THE CHALLENGES AHEAD
The results so far from the floating wind demonstration projects around the world are encouraging and have drawn the attention of governments and industries interested in offering investment and operating aid. To keep progress moving forward, however, multiple challenges will need to be overcome.
First and foremost, floating offshore wind will need to move from expensive demonstration projects to a commercially viable model. For that to occur, floating foundation offshore wind designs must become cost-competitive with other forms of electricity generation, and especially fixed-bottom designs. Operational costs also must be considered. Because the cables that tether the floating structure to the seabed must be continuously monitored for corrosion and wear, operational expenses for floating structures may be higher than those for fixed structures.
Attention to cost reduction strategies, including ways to achieve economies of scale, are needed to drive down costs. Research and development efforts that focus on cost and risk reduction, along with supply chain optimization, should take priority.
The good news is, progress is being made. Based on the pace of current efforts, there might be little or no cost difference between floating and fixed-bottom foundations by 2026. At a recent industry conference, panelists suggested a 50/50 split globally between fixed-bottom and floating foundations by 2050.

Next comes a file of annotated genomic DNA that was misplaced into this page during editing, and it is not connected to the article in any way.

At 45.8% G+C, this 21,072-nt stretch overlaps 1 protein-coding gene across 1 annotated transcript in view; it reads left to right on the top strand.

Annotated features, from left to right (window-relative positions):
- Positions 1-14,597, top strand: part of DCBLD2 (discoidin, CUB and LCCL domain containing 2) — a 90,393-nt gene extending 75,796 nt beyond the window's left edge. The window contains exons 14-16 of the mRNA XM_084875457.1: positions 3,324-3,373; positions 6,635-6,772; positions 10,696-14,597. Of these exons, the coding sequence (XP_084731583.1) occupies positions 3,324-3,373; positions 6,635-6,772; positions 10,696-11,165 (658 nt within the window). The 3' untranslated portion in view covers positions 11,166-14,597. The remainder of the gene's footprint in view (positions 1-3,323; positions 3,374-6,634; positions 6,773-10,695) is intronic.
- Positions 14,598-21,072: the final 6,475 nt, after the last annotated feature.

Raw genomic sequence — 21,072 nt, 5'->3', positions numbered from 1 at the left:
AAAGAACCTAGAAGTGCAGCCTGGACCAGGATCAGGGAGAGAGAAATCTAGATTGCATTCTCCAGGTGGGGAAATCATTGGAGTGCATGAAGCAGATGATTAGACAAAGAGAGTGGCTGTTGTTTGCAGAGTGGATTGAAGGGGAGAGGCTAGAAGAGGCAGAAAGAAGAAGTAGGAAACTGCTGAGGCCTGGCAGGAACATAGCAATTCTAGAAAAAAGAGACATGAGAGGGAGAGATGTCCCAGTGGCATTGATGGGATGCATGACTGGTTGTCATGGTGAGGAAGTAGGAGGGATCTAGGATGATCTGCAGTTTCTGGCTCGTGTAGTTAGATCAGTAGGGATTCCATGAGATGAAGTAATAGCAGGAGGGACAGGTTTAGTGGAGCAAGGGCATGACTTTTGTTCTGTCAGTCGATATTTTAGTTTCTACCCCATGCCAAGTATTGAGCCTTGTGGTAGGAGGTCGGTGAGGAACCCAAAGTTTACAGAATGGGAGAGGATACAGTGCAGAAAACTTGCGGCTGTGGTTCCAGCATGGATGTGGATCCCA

Beyond achieving cost parity, it will take the combined efforts of policymakers, investors, researchers and energy industry members to develop strategies and policies to overcome barriers to market entry, improve the technology outlook, and garner more public and private investment. It remains unclear who will take the lead in driving the market forward. Will investment come from existing private developers or new original equipment manufacturers behind the technologies? What role will governments play in incentivizing and supporting new floating offshore wind projects? If projects are delayed and commercialization stalls, who — if anyone — will step in?
These are all questions that must be asked and answered to fuel floating technology’s deployment, cost competitiveness and long-term success.
Because the market is still young, public and private U.S. groups have the potential to take a global leadership role in market development. Floating technology offers great potential as a U.S. export opportunity. Given the nation’s resources and rising interest, it is well within reach.